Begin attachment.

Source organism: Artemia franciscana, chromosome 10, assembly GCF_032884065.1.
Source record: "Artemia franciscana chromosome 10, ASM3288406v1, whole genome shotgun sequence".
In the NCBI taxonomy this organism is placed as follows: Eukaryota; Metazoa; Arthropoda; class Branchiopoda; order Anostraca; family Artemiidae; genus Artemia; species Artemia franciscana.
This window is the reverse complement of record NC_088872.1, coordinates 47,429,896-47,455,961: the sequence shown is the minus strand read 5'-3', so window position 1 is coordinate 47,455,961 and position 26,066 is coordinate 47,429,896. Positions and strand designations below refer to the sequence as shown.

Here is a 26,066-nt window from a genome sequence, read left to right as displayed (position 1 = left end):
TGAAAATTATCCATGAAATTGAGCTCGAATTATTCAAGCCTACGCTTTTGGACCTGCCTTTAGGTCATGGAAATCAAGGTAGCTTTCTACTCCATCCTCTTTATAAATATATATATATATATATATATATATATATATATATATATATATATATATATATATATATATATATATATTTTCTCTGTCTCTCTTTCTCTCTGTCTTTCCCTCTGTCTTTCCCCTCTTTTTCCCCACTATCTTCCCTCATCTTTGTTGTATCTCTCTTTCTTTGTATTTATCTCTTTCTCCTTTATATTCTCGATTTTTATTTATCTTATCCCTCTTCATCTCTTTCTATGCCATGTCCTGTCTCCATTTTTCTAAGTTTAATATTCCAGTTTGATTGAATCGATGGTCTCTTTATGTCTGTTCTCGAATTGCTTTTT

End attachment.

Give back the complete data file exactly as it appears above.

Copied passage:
Source organism: Artemia franciscana, chromosome 10, assembly GCF_032884065.1.
Source record: "Artemia franciscana chromosome 10, ASM3288406v1, whole genome shotgun sequence".
In the NCBI taxonomy this organism is placed as follows: Eukaryota; Metazoa; Arthropoda; class Branchiopoda; order Anostraca; family Artemiidae; genus Artemia; species Artemia franciscana.
This window is the reverse complement of record NC_088872.1, coordinates 47,429,896-47,455,961: the sequence shown is the minus strand read 5'-3', so window position 1 is coordinate 47,455,961 and position 26,066 is coordinate 47,429,896. Positions and strand designations below refer to the sequence as shown.

Here is a 26,066-nt window from a genome sequence, read left to right as displayed (position 1 = left end):
TGAAAATTATCCATGAAATTGAGCTCGAATTATTCAAGCCTACGCTTTTGGACCTGCCTTTAGGTCATGGAAATCAAGGTAGCTTTCTACTCCATCCTCTTTATAAATATATATATATATATATATATATATATATATATATATATATATATATATATATATATATATATATATATTTTCTCTGTCTCTCTTTCTCTCTGTCTTTCCCTCTGTCTTTCCCCTCTTTTTCCCCACTATCTTCCCTCATCTTTGTTGTATCTCTCTTTCTTTGTATTTATCTCTTTCTCCTTTATATTCTCGATTTTTATTTATCTTATCCCTCTTCATCTCTTTCTATGCCATGTCCTGTCTCCATTTTTCTAAGTTTAATATTCCAGTTTGATTGAATCGATGGTCTCTTTATGTCTGTTCTCGAATTGCTTTTT